This is easiest to test if you have another machine or device that you can ping on to detect the WOL Mac has been woken up up via network access, but it is not necessary. This is because using the WOL protocol to wake a Mac from sleep in this manner does not necessarily wake the devices screen with the default locked login screen that greets a Mac user when they are on a sleeping Macs spacebar. Instead, the screen usually stays black, but the hardware is awake and active, able to receive network connections, pings, and anything else you want to do with the machine.
Now that it is configured and confirmed to work, you can wake up remotely up the sleeping Mac with just the Fing app on the iPhone, as long as you’re on the same Wi-Fi network. This is great for situations such as arriving on home your Mac can be awake and waiting for you when you walk in the door, or to wake up up a remote computer for an SSH connection, or to wake up up your work computer when you enter the office door or, assuming Wi-Fi goes far enough, when you are in the parking lot.
Troubleshooting iOS to OS X Wake On LAN
If you have problems setting this up up or to make it work, you can try a few different things:
- Double check if the Mac and version of OS X support Wake On LAN and if it is enabled (older machines and versions not)
- Make sure the iPhone (or other iOS device) is connected to the same Wi-Fi network as the Mac
- Verify that the IP addresses are correct, and more importantly, that the correct MAC hardware address is being detected and used
- Consider setting a static IP address on the Mac instead of using any DHCP assigned IP address
- Try another app on the iOS side: if you were using Fing and it didn’t work then try Mocha WOL … if you don’t mind paying for the app you can also use NetStatus which allows you to hardware for WOL add based on MAC address instead of just IP address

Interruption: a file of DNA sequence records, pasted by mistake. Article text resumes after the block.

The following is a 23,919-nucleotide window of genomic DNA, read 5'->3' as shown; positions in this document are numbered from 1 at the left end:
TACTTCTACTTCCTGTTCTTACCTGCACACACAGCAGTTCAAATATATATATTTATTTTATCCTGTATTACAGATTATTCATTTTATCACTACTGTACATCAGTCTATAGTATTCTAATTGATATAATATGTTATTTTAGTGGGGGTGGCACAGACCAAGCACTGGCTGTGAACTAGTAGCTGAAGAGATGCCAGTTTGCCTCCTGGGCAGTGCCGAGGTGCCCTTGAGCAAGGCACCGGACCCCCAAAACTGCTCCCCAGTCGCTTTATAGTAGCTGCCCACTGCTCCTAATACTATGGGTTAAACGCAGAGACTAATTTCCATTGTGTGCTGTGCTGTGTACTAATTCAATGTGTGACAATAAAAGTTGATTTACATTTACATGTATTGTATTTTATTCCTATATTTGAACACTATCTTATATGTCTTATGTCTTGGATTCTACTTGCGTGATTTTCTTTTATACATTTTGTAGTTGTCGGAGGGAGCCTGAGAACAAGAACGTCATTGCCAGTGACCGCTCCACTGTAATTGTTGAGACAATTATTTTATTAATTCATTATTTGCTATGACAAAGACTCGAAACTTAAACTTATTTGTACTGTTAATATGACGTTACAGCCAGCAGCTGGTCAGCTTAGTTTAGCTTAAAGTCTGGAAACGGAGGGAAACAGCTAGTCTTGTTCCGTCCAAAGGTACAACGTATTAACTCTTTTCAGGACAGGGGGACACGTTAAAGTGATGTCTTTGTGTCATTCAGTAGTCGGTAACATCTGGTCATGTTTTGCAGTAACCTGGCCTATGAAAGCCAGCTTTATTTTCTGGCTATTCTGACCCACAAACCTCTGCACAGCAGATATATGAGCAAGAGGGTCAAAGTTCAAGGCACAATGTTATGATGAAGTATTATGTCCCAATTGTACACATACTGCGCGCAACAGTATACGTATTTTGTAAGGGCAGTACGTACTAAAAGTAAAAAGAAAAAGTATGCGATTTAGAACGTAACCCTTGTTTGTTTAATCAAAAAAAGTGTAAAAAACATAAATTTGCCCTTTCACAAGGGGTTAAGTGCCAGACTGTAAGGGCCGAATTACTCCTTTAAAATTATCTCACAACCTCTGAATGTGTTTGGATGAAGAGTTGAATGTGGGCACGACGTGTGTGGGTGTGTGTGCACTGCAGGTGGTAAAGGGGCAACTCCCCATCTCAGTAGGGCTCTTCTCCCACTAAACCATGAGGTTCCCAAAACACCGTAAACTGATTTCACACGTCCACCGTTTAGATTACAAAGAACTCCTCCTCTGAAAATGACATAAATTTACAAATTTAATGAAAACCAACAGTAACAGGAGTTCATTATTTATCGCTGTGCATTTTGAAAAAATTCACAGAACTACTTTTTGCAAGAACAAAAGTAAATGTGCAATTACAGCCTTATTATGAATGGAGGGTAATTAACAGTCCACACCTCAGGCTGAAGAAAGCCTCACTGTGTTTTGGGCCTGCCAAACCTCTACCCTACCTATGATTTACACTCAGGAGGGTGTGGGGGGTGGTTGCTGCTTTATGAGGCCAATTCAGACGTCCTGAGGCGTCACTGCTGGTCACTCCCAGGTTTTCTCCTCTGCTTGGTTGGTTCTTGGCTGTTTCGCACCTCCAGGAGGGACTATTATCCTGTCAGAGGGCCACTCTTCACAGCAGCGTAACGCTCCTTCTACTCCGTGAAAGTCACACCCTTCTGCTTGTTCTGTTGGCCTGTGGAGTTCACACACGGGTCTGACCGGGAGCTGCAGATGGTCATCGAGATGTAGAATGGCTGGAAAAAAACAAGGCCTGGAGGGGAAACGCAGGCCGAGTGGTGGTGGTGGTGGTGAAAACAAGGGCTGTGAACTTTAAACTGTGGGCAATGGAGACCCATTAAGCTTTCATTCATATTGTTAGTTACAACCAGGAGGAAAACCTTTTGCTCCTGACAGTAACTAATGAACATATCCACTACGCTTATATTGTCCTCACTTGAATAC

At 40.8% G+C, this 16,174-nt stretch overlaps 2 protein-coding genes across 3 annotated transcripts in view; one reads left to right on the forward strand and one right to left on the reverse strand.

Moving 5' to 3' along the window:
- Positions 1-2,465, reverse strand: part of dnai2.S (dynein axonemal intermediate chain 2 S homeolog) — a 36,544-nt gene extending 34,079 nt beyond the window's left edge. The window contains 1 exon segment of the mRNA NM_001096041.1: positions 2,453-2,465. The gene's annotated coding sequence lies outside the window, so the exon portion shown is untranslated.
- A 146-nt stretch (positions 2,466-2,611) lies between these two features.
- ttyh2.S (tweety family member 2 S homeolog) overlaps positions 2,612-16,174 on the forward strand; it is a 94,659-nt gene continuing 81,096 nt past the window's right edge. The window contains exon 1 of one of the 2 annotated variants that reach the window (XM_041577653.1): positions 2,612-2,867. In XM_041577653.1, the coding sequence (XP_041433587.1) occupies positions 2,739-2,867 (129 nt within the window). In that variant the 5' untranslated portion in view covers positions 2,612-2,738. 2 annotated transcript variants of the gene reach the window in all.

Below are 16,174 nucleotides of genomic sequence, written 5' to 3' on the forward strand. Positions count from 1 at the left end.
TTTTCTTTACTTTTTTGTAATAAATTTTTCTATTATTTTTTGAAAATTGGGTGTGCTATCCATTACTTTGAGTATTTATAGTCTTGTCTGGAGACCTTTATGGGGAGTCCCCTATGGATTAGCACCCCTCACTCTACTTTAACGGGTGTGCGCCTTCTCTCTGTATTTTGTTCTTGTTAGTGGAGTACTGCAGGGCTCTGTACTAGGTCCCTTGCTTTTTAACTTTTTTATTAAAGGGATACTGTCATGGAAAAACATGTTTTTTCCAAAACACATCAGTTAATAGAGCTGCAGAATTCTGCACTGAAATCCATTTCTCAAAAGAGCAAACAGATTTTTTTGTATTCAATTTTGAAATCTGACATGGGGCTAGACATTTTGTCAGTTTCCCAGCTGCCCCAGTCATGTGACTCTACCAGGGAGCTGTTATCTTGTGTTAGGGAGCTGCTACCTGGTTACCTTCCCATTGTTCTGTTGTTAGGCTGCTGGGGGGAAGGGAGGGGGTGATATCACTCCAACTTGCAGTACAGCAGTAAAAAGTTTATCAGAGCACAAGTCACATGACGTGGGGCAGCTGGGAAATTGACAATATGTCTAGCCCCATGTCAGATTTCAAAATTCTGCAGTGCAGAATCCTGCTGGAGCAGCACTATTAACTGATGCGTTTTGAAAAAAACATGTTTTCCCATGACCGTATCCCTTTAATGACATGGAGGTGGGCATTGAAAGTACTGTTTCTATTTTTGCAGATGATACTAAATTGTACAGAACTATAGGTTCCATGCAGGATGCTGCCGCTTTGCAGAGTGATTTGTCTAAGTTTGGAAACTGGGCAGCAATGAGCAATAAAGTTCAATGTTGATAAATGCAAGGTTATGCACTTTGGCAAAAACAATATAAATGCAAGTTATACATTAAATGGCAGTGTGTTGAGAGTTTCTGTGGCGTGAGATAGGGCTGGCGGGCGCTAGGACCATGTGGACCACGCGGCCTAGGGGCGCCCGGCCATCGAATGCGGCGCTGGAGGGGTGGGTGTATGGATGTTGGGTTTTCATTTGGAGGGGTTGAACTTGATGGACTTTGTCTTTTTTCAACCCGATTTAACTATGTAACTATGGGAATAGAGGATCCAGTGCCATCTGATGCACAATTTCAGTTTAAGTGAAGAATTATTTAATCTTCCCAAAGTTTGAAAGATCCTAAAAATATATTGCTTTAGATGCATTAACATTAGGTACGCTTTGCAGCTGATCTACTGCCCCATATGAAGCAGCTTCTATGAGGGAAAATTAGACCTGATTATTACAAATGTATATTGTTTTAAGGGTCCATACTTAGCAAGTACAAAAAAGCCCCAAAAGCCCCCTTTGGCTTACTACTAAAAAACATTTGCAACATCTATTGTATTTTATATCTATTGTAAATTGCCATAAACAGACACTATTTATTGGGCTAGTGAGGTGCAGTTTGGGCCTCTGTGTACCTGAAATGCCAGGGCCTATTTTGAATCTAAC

- Make sure there are no network IP conflicts
You may also want to go through the setup process again and make sure you don’t miss any steps.
Can you use WOL from an Android smartphone to wake up a Mac or PC?
Yes, Android phones can also wake up Macs (or Windows PCs) using the same Wake On LAN protocol, so if you don’t have an iPhone, don’t worry. The initial setup on the OS X side is the same, but of course you’ll need to use an Android app to wake up the Mac and complete the second set of steps. The Fing app is actually also available for free to Android users, downloadable from the Google Play Store, which would make the installation almost identical to the steps above, or you can use something called Mafro WakeOnLan, and it’s free too using a slightly different interface.
And with the optional setting available through the NetStatus app, you can use Wake On LAN over the wider internet, meaning you don’t have to be on the same Wi-Fi network for it to work beyond the initial setup. This is done by configuring the router’s IP address and an open port that forwards to the Mac with WOL support – this too is optional, and other free WOL apps may support the feature also, but you should check it yourself. Since this sometimes requires router configuration, it really is beyond the scope of this article.